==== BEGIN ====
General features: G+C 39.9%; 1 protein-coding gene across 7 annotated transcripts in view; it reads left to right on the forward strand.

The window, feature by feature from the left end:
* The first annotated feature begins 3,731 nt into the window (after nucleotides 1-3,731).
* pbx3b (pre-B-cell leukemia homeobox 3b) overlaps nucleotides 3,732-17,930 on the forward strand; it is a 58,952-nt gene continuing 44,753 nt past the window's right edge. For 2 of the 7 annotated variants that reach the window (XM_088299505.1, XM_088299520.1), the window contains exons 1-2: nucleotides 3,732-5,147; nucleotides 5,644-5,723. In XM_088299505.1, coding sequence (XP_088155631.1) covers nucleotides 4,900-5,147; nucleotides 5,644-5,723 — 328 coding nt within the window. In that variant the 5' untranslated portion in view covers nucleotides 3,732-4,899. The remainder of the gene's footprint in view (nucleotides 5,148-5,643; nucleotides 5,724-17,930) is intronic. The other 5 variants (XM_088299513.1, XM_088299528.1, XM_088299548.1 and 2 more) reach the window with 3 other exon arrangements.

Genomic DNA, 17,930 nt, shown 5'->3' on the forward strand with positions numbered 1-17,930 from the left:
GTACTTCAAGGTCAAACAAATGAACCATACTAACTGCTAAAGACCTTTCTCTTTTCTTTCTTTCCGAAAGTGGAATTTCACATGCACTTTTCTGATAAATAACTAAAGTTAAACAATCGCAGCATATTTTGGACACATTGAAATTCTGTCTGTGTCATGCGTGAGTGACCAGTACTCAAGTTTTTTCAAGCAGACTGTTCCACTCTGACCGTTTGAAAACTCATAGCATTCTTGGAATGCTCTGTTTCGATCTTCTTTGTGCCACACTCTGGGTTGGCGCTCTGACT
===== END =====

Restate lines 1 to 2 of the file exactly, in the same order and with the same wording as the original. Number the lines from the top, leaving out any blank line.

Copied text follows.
General features: G+C 39.9%; 1 protein-coding gene across 7 annotated transcripts in view; it reads left to right on the forward strand.

The window, feature by feature from the left end: